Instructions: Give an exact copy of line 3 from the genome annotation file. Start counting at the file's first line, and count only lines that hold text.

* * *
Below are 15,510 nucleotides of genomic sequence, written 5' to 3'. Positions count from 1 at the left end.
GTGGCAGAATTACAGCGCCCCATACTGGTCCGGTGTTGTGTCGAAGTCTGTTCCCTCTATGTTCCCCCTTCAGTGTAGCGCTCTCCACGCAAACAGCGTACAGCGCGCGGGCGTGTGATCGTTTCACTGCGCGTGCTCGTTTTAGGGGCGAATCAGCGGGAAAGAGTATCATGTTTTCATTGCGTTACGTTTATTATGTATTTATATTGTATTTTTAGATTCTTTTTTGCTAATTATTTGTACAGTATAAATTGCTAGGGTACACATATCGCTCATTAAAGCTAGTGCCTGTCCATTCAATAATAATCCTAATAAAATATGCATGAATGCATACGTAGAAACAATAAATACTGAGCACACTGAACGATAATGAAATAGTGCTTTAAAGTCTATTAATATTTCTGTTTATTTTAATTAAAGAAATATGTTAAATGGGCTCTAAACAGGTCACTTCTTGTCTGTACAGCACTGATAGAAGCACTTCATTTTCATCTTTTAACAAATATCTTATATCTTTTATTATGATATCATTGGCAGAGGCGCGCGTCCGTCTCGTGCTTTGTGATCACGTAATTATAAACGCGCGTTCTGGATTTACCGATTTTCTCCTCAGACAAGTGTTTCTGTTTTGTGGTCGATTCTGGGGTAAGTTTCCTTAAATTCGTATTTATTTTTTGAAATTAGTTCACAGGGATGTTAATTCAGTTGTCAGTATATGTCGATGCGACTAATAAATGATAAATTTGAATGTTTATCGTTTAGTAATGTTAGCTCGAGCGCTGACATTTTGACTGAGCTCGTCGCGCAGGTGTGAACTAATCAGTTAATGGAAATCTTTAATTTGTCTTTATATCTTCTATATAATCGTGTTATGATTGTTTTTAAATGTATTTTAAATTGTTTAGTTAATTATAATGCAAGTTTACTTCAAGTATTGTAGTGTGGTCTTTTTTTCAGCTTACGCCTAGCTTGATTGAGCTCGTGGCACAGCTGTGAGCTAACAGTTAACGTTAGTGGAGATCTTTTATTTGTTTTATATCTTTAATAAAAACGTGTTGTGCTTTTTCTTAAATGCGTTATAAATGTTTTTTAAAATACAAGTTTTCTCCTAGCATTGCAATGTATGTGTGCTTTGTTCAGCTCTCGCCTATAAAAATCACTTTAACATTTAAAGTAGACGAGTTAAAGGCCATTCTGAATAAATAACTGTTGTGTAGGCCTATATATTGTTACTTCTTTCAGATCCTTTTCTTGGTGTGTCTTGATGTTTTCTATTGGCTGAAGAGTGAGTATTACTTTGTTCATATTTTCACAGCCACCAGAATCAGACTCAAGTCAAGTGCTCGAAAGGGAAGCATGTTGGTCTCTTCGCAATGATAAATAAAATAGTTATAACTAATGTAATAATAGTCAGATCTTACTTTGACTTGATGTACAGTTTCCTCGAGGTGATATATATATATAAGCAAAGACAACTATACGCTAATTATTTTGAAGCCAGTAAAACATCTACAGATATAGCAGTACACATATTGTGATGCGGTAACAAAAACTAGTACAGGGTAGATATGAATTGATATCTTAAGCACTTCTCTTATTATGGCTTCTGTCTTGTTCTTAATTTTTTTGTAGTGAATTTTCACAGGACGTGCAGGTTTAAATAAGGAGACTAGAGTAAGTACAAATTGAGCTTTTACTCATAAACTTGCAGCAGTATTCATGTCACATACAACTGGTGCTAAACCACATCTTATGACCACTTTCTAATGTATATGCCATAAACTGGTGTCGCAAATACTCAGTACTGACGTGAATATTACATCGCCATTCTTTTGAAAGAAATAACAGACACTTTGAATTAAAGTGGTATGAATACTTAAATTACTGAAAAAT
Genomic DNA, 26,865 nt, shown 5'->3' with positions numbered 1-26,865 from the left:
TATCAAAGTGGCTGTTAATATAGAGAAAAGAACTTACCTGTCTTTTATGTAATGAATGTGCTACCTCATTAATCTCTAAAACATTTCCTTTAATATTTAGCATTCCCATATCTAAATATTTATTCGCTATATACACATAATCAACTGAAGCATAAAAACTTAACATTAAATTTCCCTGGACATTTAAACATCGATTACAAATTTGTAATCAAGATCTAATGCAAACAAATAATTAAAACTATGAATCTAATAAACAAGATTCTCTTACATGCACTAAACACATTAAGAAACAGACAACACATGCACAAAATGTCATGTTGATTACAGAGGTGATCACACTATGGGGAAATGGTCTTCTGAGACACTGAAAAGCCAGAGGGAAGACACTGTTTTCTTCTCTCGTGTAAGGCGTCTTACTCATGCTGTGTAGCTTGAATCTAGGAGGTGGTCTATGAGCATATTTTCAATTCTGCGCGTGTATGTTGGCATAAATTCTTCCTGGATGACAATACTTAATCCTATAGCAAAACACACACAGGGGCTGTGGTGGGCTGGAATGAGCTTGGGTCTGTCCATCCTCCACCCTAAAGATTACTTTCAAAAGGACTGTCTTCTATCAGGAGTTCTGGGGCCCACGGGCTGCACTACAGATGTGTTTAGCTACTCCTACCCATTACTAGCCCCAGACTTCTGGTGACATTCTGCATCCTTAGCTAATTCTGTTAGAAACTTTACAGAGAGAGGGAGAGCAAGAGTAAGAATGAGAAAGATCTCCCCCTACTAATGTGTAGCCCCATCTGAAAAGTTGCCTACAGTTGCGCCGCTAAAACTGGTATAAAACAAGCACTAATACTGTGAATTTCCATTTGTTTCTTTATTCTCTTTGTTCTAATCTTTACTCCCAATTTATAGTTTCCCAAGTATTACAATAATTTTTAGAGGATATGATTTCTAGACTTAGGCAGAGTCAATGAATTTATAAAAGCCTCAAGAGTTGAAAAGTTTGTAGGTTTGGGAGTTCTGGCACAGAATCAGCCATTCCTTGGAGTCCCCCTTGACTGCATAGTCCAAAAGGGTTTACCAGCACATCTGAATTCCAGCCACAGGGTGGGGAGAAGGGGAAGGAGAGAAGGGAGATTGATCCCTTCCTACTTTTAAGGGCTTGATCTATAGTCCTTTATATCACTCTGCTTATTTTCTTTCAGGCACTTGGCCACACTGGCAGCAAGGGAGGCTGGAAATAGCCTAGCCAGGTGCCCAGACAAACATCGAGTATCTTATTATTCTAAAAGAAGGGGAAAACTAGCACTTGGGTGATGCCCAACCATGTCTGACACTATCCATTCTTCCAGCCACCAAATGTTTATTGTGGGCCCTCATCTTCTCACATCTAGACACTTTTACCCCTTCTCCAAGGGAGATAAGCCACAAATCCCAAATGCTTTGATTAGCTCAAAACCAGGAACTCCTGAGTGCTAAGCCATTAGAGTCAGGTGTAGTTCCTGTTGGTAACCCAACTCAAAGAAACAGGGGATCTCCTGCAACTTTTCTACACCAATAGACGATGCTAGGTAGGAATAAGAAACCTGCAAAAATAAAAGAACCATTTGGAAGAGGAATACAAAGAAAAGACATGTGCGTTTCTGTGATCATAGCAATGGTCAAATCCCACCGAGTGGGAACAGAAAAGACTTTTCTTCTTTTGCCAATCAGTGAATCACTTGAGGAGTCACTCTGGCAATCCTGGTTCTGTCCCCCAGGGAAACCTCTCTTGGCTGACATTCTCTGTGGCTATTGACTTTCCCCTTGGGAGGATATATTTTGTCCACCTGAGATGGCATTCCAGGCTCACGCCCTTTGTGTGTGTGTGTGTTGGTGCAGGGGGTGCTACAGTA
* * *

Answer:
Genomic DNA, 26,865 nt, shown 5'->3' with positions numbered 1-26,865 from the left: